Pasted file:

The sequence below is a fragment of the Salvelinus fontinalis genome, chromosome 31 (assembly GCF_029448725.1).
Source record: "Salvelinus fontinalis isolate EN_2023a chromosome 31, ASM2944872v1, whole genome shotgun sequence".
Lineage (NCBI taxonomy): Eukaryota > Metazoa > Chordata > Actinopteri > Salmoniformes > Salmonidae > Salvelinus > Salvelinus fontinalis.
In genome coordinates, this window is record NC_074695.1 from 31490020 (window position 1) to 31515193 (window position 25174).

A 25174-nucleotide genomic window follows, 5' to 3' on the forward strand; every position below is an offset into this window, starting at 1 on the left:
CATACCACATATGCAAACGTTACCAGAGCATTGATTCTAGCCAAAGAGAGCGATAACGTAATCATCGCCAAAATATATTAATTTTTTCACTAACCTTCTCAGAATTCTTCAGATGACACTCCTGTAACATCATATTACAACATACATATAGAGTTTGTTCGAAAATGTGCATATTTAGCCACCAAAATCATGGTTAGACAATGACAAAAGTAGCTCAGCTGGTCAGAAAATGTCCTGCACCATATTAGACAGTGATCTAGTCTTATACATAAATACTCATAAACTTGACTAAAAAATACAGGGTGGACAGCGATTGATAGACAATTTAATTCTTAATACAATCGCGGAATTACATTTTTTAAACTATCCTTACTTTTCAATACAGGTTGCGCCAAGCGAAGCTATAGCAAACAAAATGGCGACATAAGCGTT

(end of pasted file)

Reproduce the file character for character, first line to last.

The sequence below is a fragment of the Salvelinus fontinalis genome, chromosome 31 (assembly GCF_029448725.1).
Source record: "Salvelinus fontinalis isolate EN_2023a chromosome 31, ASM2944872v1, whole genome shotgun sequence".
Lineage (NCBI taxonomy): Eukaryota > Metazoa > Chordata > Actinopteri > Salmoniformes > Salmonidae > Salvelinus > Salvelinus fontinalis.
In genome coordinates, this window is record NC_074695.1 from 31490020 (window position 1) to 31515193 (window position 25174).

A 25174-nucleotide genomic window follows, 5' to 3' on the forward strand; every position below is an offset into this window, starting at 1 on the left:
CATACCACATATGCAAACGTTACCAGAGCATTGATTCTAGCCAAAGAGAGCGATAACGTAATCATCGCCAAAATATATTAATTTTTTCACTAACCTTCTCAGAATTCTTCAGATGACACTCCTGTAACATCATATTACAACATACATATAGAGTTTGTTCGAAAATGTGCATATTTAGCCACCAAAATCATGGTTAGACAATGACAAAAGTAGCTCAGCTGGTCAGAAAATGTCCTGCACCATATTAGACAGTGATCTAGTCTTATACATAAATACTCATAAACTTGACTAAAAAATACAGGGTGGACAGCGATTGATAGACAATTTAATTCTTAATACAATCGCGGAATTACATTTTTTAAACTATCCTTACTTTTCAATACAGGTTGCGCCAAGCGAAGCTATAGCAAACAAAATGGCGACATAAGCGTT